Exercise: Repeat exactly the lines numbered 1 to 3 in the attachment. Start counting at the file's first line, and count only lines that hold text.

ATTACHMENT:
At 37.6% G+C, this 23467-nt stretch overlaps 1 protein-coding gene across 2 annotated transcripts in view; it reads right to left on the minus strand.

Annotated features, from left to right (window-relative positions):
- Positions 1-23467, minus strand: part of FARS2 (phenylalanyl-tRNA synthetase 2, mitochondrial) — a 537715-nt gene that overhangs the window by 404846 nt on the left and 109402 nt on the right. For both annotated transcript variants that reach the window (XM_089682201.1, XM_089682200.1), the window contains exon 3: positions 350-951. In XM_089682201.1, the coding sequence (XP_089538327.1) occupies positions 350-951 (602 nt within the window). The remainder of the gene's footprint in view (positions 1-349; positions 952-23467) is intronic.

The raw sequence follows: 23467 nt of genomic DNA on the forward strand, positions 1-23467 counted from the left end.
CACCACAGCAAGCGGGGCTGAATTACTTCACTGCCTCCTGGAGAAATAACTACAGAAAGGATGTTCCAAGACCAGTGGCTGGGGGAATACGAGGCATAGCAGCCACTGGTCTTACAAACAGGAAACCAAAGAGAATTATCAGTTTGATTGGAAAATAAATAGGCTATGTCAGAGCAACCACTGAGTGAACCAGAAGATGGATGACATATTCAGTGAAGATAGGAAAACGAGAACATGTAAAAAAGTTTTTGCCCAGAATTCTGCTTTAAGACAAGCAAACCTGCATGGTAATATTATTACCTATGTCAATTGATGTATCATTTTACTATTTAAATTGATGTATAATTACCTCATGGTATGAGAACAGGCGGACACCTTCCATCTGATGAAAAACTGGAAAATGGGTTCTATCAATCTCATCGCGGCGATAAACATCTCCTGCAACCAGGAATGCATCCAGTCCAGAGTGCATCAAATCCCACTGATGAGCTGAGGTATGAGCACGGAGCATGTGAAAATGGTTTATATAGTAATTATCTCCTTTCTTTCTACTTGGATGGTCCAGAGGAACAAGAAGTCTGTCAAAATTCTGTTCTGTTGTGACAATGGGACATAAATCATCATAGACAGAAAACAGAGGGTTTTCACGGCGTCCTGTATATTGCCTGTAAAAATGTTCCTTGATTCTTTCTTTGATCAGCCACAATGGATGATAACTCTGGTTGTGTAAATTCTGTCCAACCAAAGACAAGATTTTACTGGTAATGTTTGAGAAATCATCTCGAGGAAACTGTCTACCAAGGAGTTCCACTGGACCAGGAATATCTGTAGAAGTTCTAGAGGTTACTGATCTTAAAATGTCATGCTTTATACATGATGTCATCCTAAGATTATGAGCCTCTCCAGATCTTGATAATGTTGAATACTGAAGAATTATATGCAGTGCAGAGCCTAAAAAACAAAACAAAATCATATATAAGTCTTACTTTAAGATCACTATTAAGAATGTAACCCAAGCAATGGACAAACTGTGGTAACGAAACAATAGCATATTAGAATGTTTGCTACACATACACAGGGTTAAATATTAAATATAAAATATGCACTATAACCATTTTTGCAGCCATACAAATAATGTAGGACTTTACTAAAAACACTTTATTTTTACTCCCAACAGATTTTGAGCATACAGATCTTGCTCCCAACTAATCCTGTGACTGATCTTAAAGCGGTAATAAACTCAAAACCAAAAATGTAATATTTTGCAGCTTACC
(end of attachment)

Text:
At 37.6% G+C, this 23467-nt stretch overlaps 1 protein-coding gene across 2 annotated transcripts in view; it reads right to left on the minus strand.

Annotated features, from left to right (window-relative positions):
- Positions 1-23467, minus strand: part of FARS2 (phenylalanyl-tRNA synthetase 2, mitochondrial) — a 537715-nt gene that overhangs the window by 404846 nt on the left and 109402 nt on the right. For both annotated transcript variants that reach the window (XM_089682201.1, XM_089682200.1), the window contains exon 3: positions 350-951. In XM_089682201.1, the coding sequence (XP_089538327.1) occupies positions 350-951 (602 nt within the window). The remainder of the gene's footprint in view (positions 1-349; positions 952-23467) is intronic.